J.S.: I wish I could have met Anne McCaffrey. I had these dreams of finding out where she lived and knocking on her door. I know, it sounds a bit stalkerish. But I dreamed about the amazing writerly conversations we would have.
Lisa: If you were stranded on a desert island, what are three things you’d absolutely have to have?
J.S.: My husband, Mark. My Robotech DVD collection. And a laptop with an endless power supply so I could write.
Lisa: If you could travel back in time, with all your years of experience and wisdom intact, what advice would you give to your teenage self?
J.S.: Don’t give up on your writing. Even when everyone rejects you, keep going. Find a way through it.
Lisa: Thanks so much for taking the time out of our tour schedule to be here today, Scott, it’s been great chatting with you!
Readers, here’s a bit more info about the book, and a short excerpt to whet your appetites. And, don’t forget to check out the giveaway details too!
About the Book
Author: J. Scott Coatsworth
Publisher: Dreamspinner Press
Release Date: Tuesday, February 13th, 2018
Length: 294 Pages
Cover Artist: Anne Cain
Genres: Sci Fi, MM Romance
Pairings: MM, also includes FF
Tropes: second chances, ex-lovers
Keywords/Categories: Wingfic, Gay, LGBT fiction, Queer Sci Fi
Series Title: Oberon Cycle
Position in Series: Book Two
Necessary to Read Previous Books: Yes
Blurb: Sometimes the world needs saving twice.
In the sequel to the Rainbow-Award-winning Skythane, Xander and Jameson thought they’d fulfilled their destiny when they brought the worlds of Oberon and Titania back together, but their short-lived moment of triumph is over.
Reunification has thrown the world into chaos. A great storm ravaged Xander’s kingdom of Gaelan, leaving the winged skythane people struggling to survive. Their old enemy, Obercorp, is biding its time, waiting to strike. And to the north, a dangerous new adversary gathers strength, while an unexpected ally awaits them.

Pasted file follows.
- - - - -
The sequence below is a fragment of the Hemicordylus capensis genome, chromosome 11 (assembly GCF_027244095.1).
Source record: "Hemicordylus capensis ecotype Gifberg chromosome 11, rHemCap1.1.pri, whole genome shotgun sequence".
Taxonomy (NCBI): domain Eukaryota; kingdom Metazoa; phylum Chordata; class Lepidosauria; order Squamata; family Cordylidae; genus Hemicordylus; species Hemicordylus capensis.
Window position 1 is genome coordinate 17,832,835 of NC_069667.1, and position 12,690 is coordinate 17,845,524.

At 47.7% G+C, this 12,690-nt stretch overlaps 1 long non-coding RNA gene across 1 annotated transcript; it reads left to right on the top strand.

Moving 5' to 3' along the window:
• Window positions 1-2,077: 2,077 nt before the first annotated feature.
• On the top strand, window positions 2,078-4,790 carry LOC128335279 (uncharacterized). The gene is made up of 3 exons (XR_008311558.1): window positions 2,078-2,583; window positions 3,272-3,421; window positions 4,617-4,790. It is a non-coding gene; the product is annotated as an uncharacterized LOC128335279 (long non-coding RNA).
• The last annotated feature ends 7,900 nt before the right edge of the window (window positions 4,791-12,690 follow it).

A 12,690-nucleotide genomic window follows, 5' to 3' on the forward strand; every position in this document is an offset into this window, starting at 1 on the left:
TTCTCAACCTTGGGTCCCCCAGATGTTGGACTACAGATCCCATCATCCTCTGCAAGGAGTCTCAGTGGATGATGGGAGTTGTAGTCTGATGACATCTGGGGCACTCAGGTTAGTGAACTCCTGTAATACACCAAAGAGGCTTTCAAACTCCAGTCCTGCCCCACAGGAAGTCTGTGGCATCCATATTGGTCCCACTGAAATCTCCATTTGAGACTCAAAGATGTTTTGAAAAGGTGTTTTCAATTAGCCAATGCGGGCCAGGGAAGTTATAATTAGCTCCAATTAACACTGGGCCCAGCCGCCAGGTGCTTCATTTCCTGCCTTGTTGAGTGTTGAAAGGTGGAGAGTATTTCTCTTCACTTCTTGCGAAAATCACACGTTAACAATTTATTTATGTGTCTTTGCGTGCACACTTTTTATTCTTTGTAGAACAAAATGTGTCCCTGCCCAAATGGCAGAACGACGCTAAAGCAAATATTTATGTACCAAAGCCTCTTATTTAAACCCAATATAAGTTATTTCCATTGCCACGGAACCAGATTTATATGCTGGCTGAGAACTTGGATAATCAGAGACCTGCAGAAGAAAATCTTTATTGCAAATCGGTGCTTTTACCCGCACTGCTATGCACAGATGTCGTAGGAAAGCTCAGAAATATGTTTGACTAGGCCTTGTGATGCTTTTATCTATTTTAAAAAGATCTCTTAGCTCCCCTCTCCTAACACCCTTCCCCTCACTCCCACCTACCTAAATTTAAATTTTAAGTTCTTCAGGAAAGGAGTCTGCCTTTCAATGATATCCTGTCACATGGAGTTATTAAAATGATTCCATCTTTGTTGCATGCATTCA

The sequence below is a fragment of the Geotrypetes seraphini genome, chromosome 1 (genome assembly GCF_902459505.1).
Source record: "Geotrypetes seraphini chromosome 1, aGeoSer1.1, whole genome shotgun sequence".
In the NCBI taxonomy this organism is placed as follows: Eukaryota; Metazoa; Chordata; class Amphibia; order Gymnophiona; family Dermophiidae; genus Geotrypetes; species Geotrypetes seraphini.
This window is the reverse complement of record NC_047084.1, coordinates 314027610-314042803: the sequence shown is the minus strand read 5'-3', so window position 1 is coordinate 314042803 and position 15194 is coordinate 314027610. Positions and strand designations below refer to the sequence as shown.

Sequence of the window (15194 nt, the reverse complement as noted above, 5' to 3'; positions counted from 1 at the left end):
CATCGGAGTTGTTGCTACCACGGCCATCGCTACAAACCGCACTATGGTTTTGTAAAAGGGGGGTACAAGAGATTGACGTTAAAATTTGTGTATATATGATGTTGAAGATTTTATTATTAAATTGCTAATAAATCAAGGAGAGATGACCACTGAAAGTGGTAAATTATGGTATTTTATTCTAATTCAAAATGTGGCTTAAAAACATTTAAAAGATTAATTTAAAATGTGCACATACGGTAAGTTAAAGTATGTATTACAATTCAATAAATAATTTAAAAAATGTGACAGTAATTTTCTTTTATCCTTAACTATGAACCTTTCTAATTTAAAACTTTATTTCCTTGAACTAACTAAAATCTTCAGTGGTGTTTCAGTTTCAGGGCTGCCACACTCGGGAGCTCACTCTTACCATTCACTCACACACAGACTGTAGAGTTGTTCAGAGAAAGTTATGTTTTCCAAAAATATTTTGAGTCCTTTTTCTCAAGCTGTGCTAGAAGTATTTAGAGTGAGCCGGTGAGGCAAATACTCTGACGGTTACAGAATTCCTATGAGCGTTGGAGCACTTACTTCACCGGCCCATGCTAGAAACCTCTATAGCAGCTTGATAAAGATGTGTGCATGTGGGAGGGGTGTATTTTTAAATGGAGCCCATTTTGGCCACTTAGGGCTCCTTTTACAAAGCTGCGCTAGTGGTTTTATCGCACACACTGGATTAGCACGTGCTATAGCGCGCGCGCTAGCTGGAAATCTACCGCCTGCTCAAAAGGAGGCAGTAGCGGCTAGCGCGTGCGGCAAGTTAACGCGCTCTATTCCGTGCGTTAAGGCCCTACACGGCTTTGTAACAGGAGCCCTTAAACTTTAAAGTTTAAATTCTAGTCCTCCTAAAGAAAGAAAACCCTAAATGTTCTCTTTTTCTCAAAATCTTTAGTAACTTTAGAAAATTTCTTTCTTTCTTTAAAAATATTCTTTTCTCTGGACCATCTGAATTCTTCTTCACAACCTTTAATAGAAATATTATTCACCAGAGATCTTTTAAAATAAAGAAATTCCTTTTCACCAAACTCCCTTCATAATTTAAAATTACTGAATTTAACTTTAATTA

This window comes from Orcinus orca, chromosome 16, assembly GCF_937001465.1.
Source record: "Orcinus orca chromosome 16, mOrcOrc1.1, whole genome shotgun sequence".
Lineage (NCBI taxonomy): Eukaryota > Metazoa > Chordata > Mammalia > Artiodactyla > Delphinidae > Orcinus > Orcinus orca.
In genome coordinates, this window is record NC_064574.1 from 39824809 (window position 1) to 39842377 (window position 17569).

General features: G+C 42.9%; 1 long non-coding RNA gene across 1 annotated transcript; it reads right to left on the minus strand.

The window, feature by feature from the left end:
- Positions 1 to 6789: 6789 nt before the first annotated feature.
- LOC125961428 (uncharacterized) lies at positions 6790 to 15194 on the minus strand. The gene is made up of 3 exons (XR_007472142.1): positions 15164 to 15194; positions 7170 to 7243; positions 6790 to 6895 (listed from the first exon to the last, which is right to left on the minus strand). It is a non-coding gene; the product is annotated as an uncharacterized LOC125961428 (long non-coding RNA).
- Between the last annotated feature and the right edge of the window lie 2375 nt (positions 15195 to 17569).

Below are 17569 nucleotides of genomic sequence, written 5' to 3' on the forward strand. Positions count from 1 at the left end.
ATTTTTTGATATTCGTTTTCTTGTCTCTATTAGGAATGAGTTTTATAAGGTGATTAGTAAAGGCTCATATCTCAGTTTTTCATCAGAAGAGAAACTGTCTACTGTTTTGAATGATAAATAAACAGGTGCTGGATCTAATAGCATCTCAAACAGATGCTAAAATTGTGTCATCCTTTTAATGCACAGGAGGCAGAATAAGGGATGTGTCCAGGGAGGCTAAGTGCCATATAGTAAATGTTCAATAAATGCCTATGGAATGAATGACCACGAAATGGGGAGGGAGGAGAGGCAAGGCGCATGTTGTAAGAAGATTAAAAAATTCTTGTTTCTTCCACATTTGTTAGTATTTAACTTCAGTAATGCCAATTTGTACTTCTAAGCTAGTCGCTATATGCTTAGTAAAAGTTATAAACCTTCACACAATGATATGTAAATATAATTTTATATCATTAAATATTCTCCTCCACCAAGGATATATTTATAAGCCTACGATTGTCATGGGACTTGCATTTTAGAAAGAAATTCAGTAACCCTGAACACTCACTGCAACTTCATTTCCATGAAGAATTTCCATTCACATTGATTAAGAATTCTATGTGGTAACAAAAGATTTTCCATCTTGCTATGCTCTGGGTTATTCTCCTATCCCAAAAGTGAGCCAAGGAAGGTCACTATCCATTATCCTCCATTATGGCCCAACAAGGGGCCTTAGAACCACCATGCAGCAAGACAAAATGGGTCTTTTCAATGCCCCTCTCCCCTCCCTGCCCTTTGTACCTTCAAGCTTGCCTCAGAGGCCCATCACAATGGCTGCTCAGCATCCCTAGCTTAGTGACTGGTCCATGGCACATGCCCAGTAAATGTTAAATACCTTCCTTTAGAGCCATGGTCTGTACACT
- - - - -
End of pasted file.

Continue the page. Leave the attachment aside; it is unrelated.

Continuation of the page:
In the midst of it all, Xander’s ex Alix returns, and Xander and Jameson discover that their love for each other may have been drug-induced.
Are they truly destined for each other, or is what they feel concocted? And can they face an even greater challenge when their world needs them most?
About the Series
Xander is a skythane man whose wings have always been a liability on the lander-dominated half world of Oberon.
Jameson is a lander who has been sent to Oberon to find out why the supply of the psycho-amoratic drug pith has dropped off.
What neither knows is that they have a shared destiny that will change the two of them – and all of Oberon – forever.
Xander stared at the torrent of water pouring over the cavern entrance. Somewhere out there, Quince and the others were lost in the storm.
“What happened to everyone else?” Jameson shouted, putting his hand on Xander’s shoulder.
“I don’t know. Last I saw them was before the lightning strike.” How had things changed so quickly?
Jameson started toward the exit. “We have to look for them!”
Xander pulled him back.
Jameson’s eyes were wild.
He squeezed Jameson’s hands, trying to reassure him. “Hey, calm down. There’s nothing we can do right now.”
“We already lost Morgan.” Jameson’s eyes pleaded with him. “I can’t lose the rest of them.”
Xander shook his head. “It’s no use. We’ll never find them in this tempest. They’re seasoned veterans. They can take care of themselves. We’ll go looking after the storm passes.” The loss of Morgan weighed on him too, though he was less and less certain that Morgan had been a human boy at all.
Jameson looked doubtful.
Xander felt it too, but there really was nothing they could do. “Hey, it’s gonna be all right.” He pulled Jameson to him, enfolding the two of them with his wings. Jameson was soaked, but Xander didn’t care.
Jameson nodded against his chest. “You’re right. Gods, I know you’re right. I’m sorry. I thought we were done with all this.”
Xander held him out at arm’s length. “Gods, huh? We’re doing the plural thing now?”
Jameson gave him a half smile. “Trying it out? When in Rome….”
“How’s your hearing?”
Jameson cocked his head. “It’s better. But everything sounds muffled.”
Xander nodded. “I can tell.”
Jameson blushed. “Am I talking too loud?”
“Just a little.”
Jameson smiled sheepishly. “It’s weird. It feels like my ears are full of water.”
Xander kissed him gently. “It’ll pass.” He looked around the cavern at last, his eyes gradually adjusting to the dim blue light.
The place was a faeryland, filled with rows of golden stalactites and stalagmites, like the bulwarks of an eldritch castle. Each one was a miracle of minute detail, like candle wax dripped from above. The whole cavern was lit by a turquoise-blue glow.